Media compares Jon Stewart to Edward R. Murrow: Aren’t most comedians advocates, though?

When Congress finally, belatedly passed legislation to help fund health care for the 9/11 responders, the New York Times — with thanks to the media's favorite pop-culture professor quote machine for more than a decade, Syracuse's Robert J. Thompson (full disclosure: I've even called him for a quote before) — put Edward R. Murrow's name in a headline suggesting that The Daily Show's Jon Stewart was his modern-day equivalent.

All because Stewart devoted one of his final shows of 2010 to 9/11 responders and the need to pass said legislation.

And whenever the NYT publishes, you can be sure that TV will follow. And so it was that ABC News' Sheila Marikar asked if the NYT comparison was "incredibly apt" (as friend of the site, Mediaite's Rachel Sklar suggested) or "ignorant garbage" (as Columbia University's Todd Gitlin suggested).

CNN also asked its in-house comedian/host Pete Dominick about Jon Stewart's role as an advocate. Roll that clip, shall we?


The debate, of course, could be asking a better question. Dominick even brings up the point. It's not whether or not Jon Stewart is like Edward R. Murrow or Walter Cronkite. Because he's not. Stewart is a comedian, so he is not held to the same journalistic standards that Murrow, Cronkite, or today's journalists are.

It's not as if this is a new question, either. Four years ago, Hollywood made a movie, Man of the Year, which imagined a character much like Jon Stewart's who decided to run for president and won! Robin Williams played the lead role in that film, but politically-minded comedian Lewis Black also was in it, and I asked him back in 2006 about the notion of comedians running for higher office (this was before Al Franken's successful U.S. Senate campaign in Minnesota, mind you). I also posed the question to Doug Stanhope — who then was considering a Libertarian run for president — and Boston political comedian Jimmy Tingle.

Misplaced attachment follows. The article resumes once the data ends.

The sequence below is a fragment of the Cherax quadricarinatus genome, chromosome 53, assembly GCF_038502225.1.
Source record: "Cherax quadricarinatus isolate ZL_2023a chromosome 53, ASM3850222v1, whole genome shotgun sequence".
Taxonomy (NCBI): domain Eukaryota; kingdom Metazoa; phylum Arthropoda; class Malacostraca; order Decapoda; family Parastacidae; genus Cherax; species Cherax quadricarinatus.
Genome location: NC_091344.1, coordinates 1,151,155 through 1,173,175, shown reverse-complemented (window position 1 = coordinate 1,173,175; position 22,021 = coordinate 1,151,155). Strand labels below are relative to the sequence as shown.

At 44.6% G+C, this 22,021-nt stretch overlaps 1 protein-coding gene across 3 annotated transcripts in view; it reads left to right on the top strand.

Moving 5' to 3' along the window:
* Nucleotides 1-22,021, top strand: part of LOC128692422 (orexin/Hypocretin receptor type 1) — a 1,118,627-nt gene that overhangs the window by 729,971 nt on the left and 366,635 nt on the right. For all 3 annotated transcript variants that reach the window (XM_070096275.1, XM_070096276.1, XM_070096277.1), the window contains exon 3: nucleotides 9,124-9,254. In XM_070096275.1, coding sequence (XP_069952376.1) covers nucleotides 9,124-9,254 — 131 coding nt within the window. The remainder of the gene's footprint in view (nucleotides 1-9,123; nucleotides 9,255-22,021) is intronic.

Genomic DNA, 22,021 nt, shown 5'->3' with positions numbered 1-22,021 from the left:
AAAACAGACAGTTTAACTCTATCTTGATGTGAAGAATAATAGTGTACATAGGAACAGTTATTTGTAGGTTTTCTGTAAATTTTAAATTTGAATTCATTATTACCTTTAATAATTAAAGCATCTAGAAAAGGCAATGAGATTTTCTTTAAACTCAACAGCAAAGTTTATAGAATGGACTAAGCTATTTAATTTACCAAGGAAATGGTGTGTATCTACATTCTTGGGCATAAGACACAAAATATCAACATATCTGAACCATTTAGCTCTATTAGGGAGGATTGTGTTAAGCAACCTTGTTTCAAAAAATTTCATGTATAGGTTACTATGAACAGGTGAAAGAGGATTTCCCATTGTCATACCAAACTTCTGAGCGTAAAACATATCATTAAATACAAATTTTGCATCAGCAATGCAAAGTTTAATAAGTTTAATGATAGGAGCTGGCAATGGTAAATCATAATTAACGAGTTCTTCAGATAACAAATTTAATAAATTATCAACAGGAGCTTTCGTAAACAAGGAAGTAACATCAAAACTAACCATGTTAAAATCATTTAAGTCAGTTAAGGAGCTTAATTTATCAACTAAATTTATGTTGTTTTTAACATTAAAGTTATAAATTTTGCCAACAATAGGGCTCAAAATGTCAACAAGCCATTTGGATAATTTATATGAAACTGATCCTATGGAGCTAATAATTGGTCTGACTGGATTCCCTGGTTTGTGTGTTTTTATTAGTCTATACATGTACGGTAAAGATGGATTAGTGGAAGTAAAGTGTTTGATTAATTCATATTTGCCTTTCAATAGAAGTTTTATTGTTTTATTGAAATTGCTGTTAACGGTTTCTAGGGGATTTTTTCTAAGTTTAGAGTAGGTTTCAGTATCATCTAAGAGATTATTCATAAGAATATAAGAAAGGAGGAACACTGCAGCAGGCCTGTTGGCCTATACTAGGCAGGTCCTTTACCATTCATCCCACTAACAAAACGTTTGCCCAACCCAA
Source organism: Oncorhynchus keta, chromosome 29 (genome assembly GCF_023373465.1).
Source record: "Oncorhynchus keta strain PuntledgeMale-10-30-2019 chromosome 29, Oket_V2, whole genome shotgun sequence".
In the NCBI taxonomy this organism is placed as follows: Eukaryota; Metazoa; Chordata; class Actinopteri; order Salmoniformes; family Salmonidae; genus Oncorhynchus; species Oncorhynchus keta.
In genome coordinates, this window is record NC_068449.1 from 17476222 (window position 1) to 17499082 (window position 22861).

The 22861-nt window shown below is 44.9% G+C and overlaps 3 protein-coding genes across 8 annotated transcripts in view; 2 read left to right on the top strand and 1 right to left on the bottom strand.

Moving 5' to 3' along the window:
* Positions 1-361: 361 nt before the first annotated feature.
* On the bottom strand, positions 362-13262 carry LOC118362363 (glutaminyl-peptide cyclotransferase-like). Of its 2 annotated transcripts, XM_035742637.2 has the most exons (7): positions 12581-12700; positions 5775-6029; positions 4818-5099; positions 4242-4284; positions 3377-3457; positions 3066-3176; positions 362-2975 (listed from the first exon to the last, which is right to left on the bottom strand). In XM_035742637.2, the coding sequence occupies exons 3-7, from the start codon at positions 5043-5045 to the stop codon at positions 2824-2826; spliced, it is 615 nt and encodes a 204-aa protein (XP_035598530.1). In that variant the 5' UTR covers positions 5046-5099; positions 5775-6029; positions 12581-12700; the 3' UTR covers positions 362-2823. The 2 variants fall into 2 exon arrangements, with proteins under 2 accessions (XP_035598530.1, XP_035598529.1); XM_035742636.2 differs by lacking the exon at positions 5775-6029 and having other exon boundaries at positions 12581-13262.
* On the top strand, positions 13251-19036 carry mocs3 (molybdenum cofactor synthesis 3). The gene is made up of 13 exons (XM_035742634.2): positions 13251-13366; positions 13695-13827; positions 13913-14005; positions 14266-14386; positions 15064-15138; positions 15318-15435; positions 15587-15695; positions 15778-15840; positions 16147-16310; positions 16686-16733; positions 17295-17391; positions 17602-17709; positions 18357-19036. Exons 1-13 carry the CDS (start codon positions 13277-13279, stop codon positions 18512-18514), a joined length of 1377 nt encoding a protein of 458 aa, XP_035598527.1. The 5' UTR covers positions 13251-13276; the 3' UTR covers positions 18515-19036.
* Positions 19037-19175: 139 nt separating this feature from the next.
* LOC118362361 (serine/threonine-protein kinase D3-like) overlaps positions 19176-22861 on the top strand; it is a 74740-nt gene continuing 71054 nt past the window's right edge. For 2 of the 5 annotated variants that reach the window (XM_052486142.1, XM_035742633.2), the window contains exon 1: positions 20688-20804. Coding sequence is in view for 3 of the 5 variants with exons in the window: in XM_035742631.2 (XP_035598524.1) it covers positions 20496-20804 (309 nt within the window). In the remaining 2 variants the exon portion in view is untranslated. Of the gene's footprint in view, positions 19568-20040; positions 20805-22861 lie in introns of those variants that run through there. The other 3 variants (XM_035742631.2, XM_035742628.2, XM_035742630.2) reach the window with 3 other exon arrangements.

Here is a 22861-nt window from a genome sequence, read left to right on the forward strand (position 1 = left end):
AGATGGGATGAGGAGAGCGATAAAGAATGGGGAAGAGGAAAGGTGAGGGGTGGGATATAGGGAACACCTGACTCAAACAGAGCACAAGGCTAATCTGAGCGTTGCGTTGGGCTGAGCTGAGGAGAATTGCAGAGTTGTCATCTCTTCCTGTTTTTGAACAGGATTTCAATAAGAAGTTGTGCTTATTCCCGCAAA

But when you really stop to think about it, comedians are advocates all of the time, and always have been. A comedian speaks truth to power, whether it's the medieval court jester revealing the emperor has no clothes, Lenny Bruce, George Carlin or Richard Pryor showing the power words have over us, or today's social commentators who reveal their commentary on society in stand-up comedy clubs and theaters around the world. Sure, not every comedian focuses so much on politics and policy. Not every comedian has to. Jim Gaffigan told audiences on his 2010 theater tour about how much Americans rely on junk food — whether it's McDonald's or tabloid magazines — to feed their daily diet. Louis CK is making audiences rethink the way they relate to their children and the strangers all around them. Dave Attell continues to poke at an audience member's own thoughts about what is taboo. As does Sarah Silverman. Chris Rock. Tina Fey. Maria Bamford. Patton Oswalt. Bill Burr. They're all advocates. They might not be pushing for a particular piece of legislation currently up for a vote on the floor of Congress. But they are pushing for society to stop stalling, to move forward, to wake up.

They can do this because that's what a truly great comedian does.

Sean L. McCarthy

Editor and publisher since 2007, when he was named New York's Funniest Reporter. Former newspaper reporter at the New York Daily News, Boston Herald and smaller dailies and community papers across America. Loves comedy so much he founded this site.

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2 thoughts on “Media compares Jon Stewart to Edward R. Murrow: Aren’t most comedians advocates, though?

  1. I’m definitely in the camp of people who don’t care for Jon Stewart because of the way he flirts with the line between comedy and actual journalism. While I do agree that comedians are often advocates and “reporters” by nature, there’s a world of difference between Carlin talking about politics from his perspective on stage and Stewart sitting down with actual major world leaders to have conversations. Every time I hear him say “I’m just a comedian” it comes across to me like him trying to have his cake and eat it too and it doesn’t sit right with me.
    More to the point, while a comedian talking on stage might heavily influence his audience’s beliefs, there’s still a clearly defined relationship of one person sharing his feelings with a group in order to provoke them. In Stewart’s case, “I only get my news from ‘The Daily Show'” has become a popular statement that a large percentage of people under 40 won’t think twice about. To those people, he’s more than just sharing opinions‚Äîhe’s reporting The News. His fans look at him as Webster but he thinks of himself as and he needs to stop pretending like he doesn’t know it.
    It’s not necessarily his fault that people take him more seriously than he claims to want, but when a guy gets an interview with a sitting president, he’s setting himself up to be taken seriously. I don’t think that he should be allowed to just chose to ignore the social responsibility issues that he’s privy to because he doesn’t like them.
    I can agree that the world in general is probably better with him than without, but my personal world will remain as Jon Stewart-free as I can keep it…

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